Helicopter airframe and Fuselage


This site discusses the components, sections, and systems found on most modern helicopters. Helicopters come in a variety of sizes and shapes, but most share the same major components. The article introduces the major components/ sections of the helicopter and the systems that correlate with each. Knowing how the components and systems work on the helicopter enables the pilot to more easily recognize malfunctions and possible emergency situations. Understanding the relationship of these systems allows the pilot to make an informed decision and take the appropriate corrective action should a problem arise.


The airframe, or fundamental structure, of a helicopter can be made of either metal, wood, or composite materials, or some combination of the two. Typically, a composite component consists of many layers of fiber-impregnated resins, bonded to form a smooth panel. Tubular and sheet metal substructures are usually made of aluminum, though stainless steel or titanium are sometimes used in areas subject to higher stress or heat. Airframe design encompasses engineering, aerodynamics, materials technology, and manufacturing methods to achieve favorable balances of performance, reliability, and cost. [Figure 1]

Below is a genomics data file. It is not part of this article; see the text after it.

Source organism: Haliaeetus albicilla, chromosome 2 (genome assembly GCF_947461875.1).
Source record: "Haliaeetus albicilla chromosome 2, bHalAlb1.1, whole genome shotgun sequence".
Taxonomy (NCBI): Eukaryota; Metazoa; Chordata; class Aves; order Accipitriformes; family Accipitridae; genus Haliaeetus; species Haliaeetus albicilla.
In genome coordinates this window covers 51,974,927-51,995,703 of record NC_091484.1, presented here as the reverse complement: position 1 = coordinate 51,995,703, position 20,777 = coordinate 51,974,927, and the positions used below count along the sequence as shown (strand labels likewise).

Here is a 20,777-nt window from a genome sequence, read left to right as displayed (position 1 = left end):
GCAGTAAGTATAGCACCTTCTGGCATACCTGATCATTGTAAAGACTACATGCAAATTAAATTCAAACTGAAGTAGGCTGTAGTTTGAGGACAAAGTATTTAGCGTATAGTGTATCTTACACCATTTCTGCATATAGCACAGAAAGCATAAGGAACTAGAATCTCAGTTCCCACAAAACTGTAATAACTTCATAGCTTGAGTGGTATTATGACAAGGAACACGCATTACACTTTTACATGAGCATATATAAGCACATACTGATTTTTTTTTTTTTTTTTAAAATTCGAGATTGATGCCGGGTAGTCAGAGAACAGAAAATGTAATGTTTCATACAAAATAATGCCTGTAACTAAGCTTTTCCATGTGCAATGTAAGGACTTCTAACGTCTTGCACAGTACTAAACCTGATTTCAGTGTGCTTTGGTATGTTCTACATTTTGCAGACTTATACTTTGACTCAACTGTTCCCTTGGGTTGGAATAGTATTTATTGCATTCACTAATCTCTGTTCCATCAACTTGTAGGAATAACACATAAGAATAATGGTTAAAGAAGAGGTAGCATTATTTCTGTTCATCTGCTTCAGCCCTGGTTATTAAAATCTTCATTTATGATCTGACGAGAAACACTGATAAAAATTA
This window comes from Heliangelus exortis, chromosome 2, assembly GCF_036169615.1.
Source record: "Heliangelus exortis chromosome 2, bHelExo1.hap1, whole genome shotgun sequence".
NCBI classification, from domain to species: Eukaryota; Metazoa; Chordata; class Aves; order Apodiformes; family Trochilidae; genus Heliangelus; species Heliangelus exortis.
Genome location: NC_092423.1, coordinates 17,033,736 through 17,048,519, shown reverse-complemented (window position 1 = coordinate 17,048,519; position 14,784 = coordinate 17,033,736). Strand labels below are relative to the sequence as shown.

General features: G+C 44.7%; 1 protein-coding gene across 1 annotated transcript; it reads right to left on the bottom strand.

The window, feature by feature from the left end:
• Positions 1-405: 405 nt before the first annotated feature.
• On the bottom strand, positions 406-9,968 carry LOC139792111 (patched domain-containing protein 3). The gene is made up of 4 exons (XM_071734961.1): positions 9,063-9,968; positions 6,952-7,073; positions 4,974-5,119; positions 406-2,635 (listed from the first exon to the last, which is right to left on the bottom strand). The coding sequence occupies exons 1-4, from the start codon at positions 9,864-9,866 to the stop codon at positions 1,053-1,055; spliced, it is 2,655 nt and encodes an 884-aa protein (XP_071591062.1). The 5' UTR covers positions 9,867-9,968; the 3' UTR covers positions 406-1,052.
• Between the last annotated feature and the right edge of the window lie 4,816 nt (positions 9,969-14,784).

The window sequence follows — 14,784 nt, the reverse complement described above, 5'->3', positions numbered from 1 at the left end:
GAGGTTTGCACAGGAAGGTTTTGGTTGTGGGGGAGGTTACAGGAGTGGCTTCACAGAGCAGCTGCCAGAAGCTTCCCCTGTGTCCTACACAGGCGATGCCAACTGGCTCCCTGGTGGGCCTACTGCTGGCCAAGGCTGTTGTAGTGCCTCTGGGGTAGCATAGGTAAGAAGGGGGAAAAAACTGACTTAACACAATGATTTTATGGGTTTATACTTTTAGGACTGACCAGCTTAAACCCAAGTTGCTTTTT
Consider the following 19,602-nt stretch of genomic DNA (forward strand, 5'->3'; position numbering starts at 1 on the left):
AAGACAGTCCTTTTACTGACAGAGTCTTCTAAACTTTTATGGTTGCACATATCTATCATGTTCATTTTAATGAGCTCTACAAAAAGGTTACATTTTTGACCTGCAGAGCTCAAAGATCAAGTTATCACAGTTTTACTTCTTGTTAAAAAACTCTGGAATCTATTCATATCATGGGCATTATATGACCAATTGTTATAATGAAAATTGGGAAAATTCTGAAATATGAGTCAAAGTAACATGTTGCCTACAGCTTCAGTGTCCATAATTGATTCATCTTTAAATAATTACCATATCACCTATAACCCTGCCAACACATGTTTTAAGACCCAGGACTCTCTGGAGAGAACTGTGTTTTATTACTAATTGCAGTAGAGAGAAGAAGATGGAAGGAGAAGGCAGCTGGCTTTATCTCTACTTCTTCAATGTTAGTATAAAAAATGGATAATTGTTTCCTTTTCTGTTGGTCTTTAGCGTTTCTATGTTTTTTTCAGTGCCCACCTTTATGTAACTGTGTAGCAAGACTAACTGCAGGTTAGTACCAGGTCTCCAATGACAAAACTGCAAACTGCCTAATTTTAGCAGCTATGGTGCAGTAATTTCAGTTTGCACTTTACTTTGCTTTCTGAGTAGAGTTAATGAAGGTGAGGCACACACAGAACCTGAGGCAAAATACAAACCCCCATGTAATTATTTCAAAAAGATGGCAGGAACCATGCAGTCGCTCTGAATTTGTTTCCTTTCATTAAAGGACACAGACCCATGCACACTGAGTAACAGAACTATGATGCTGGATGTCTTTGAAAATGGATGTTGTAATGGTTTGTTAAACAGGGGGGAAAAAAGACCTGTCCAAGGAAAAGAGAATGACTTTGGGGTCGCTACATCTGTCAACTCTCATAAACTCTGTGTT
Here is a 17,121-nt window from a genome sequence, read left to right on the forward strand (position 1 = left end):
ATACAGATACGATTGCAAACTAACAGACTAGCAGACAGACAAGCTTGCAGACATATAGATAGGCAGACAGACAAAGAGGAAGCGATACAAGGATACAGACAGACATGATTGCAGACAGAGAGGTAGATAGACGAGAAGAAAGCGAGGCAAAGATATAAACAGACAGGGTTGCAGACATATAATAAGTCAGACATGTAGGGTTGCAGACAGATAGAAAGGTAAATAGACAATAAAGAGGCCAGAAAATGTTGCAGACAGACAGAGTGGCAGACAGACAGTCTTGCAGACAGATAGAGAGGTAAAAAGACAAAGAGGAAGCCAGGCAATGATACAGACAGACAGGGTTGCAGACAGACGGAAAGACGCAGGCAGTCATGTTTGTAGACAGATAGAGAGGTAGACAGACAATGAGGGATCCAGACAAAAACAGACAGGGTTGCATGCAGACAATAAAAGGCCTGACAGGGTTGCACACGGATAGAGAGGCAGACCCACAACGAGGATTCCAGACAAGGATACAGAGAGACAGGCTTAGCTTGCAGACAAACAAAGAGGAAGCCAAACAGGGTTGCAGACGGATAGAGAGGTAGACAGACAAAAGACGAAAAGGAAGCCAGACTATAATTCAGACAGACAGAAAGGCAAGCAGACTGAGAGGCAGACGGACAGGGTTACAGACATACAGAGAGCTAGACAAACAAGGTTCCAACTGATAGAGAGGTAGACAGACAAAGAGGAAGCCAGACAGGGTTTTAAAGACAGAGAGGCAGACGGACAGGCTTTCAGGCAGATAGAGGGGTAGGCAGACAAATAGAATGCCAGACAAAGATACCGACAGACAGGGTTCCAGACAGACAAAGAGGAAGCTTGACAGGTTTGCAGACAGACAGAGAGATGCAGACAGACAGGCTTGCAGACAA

Figure 1. The major components of a helicopter are the airframe, fuselage, landing gear, powerplant, transmission, main rotor system, and tail rotor system


The fuselage, the outer core of the airframe, is an aircraft’s main body section that houses the cabin which holds the crew, passengers, and cargo. Helicopter cabins have a variety of seating arrangements. Most have the pilot seated on the right side, although there are some with the pilot seated on the left side or center. The fuselage also houses the engine, the transmission, avionics, flight controls, and the powerplant. [Figure 1]

Main Rotor System
Swash Plate Assembly and Freewheeling Unit
Antitorque and Drive System
Transmission System
Fuel Systems